QEP - FAQ
What is a QEP?
QEP stands for Quality Enhancement Plan. It is a key component of the SACS accreditation process. As stated in the SACS Principles of Accreditation, the QEP should be “a focused course of action that addresses a well-defined topic or issue(s) directly related to enhancing student learning.” You can find more information about the reaccreditation process and the QEP at this link.
What is NOVA's QEP?
NOVA chose to focus on helping students improve their academic planning skills. We want our students to learn how to determine their academic goals, and develop and implement an appropriate plan of action to achieve those goals. The title of NOVA’s QEP is “GPS for Success: Teaching and Learning through Academic Advising.”
How did we choose that topic?
Ideas from across the college were solicited last year from faculty, staff and students. Use of institutional data was instrumental in forming proposals. A committee with faculty and staff representatives from all the campuses selected the top ideas to submit to the Administrative Council. Two of those ideas, “Enhanced Academic Advising” and “Early Student Engagement,” were combined to form the genesis of the QEP.
What's so special about those two ideas?
An impressive body of research shows that early and continued engagement of students might be the most significant predictor of student success in college. The advising process provides a natural and logical way to insure that we stay in touch with students throughout their time at NOVA.
There seems to be a lot of initiatives focused on engaging students and enhancing student learning. Is the QEP going to replace them?
No. The QEP is a new initiative that will supplement NOVA’s other programs that focus on student success.
I’m confused. I’ve been encouraged to participate in New Student Orientation, SOAR, student activities, outreach to the high schools, First Year Experience, and Achieving the Dream . All support student success. Can’t we just make up our minds and stick to one plan?
There’s no single program or initiative that is the be-all and end-all for student success. And no one program will appeal to every student. We want to have a wide variety of initiatives and programs that focus on different aspects of early and continued engagement of students. All of the programs you’ve mentioned, and more, were designed to focus on part of the broad spectrum of a student’s involvement with NOVA. They all play an important role.
I remember hearing about the QEP last year and earlier this year, but I don’t see that anything has changed. Is the QEP just one of those things that produce a lot of talk but no action?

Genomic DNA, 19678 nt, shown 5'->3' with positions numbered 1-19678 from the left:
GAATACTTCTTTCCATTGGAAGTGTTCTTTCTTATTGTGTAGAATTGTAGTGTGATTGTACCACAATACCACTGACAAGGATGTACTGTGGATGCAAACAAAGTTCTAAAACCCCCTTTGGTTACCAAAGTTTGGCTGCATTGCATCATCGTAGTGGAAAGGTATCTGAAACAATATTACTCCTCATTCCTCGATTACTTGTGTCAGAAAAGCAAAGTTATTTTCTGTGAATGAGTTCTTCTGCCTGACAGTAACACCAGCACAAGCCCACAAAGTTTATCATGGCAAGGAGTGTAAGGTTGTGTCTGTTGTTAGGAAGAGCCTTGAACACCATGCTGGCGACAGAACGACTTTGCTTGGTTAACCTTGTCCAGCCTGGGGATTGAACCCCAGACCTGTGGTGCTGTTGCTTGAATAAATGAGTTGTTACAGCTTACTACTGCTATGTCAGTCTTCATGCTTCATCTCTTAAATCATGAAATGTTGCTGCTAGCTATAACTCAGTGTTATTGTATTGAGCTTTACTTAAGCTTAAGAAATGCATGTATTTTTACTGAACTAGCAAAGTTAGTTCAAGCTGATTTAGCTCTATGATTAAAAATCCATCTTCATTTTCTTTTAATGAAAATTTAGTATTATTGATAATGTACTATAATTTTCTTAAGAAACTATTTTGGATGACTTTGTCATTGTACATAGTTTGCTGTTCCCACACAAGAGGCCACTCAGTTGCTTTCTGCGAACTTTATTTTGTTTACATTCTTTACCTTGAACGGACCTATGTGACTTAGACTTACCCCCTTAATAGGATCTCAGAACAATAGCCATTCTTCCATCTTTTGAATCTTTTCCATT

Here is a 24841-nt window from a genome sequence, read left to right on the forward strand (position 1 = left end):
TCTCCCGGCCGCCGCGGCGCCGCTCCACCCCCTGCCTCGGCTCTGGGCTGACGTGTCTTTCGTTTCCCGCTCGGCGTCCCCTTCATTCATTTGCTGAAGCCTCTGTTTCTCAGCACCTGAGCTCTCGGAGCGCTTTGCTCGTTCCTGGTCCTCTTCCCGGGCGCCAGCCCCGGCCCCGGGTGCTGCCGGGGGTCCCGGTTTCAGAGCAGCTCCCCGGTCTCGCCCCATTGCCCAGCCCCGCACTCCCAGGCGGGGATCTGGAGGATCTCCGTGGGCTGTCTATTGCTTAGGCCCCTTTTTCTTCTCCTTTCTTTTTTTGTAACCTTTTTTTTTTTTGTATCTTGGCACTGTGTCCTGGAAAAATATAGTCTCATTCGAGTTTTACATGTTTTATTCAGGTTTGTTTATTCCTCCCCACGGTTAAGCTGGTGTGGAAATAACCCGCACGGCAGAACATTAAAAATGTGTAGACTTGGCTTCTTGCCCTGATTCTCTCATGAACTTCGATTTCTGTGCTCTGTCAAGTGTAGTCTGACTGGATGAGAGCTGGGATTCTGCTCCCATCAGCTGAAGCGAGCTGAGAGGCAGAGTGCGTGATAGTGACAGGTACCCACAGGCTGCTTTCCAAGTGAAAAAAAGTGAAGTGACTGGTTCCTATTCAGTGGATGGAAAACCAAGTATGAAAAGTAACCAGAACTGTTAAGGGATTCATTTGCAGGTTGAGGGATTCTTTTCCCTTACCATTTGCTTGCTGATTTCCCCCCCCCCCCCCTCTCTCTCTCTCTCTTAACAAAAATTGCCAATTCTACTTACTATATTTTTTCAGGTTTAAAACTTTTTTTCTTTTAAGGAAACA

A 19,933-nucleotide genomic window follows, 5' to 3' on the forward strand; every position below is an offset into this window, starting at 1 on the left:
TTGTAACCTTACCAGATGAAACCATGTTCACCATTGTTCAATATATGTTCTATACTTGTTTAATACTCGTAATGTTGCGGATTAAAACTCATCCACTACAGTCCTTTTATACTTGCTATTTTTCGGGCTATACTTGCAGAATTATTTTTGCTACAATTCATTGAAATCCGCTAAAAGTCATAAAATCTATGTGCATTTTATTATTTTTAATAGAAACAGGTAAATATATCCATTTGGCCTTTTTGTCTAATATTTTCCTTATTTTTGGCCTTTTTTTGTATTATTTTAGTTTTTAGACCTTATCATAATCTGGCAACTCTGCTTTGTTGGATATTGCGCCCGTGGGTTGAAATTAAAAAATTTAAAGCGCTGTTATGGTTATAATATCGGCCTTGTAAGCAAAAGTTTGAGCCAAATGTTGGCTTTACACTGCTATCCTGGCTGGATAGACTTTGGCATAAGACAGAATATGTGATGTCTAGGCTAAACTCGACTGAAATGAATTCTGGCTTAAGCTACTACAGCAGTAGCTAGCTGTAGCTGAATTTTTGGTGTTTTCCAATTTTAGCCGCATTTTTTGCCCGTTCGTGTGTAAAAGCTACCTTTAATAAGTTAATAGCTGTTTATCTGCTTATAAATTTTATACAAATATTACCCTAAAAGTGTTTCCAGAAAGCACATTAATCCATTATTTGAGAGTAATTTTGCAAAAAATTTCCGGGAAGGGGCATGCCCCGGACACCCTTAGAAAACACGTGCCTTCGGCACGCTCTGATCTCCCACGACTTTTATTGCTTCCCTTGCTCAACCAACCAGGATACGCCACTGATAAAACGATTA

There’s a good reason that nothing has changed concerning the QEP. Until SACSCOC approves it, the college can’t implement it. They will review the plan and visit NOVA in November of this year. Once we have their approval, you’ll start to see changes (especially at Loudoun and Woodbridge, the two pilot campuses selected to begin implementing the QEP by the Summer of 2012).
What exactly does the QEP do? What’s the plan?
The students will learn planning skills, including how to select a program of study, how to develop a plan of action and timeline for completing their program, and how to reflect on their academic performance and make any required changes.
What’s the student learning associated with the QEP?
The plan is to help students complete their academic program of study though early and continued engagement with advisors. The college is creating new positions called Advising Specialists, who will help the students set an academic goal, select their program of study and work with them before and during the first semester. Then these students will be assigned to Faculty Advisors who will help them with course selection, scheduling, and reflection on performance. The Advising Specialists also will serve as “case managers” for the students and, along with the Faculty Advisors, help students develop the planning skills needed to complete their program of study. A software tool to keep track of student discussions with their advisors is being developed, too.
Some of my faculty colleagues have said they just aren’t comfortable advising students. They’re not sure what to say or do.
That’s consistent with the feedback given to the QEP team from faculty focus groups. One aspect of the QEP is to develop training and resources for the faculty to address that concern.
Don’t we already have counselors who advise students as you’ve described above?
In many cases, yes, and that’s one of the reasons for creating the Advising Specialist positions. Our Counselors often handle routine questions and issues for students that could be handled by others – in our QEP, by the Advising Specialists. This will allow Counselors to focus on their primary responsibilities. Counselors have specialized areas of support, such as retention, career, transfer, disability, and veterans’ affairs. These areas require expertise, which is what the counselors have. Routine academic advising can be handled by a specialist. The restructuring of NOVA’s advising process will allow counselors to focus on their specialties, which will allow them to help more students in a deeper way.
What does the GPS in “GPS for Success” stand for?
The acronym GPS is being used as a metaphor for an advising process that requires thoughtful input for useful output. With the name “GPS for Success,” we hope that it will bring to mind a means for our students to navigate their way through their college experience with NOVA and thereby achieve their academic goals.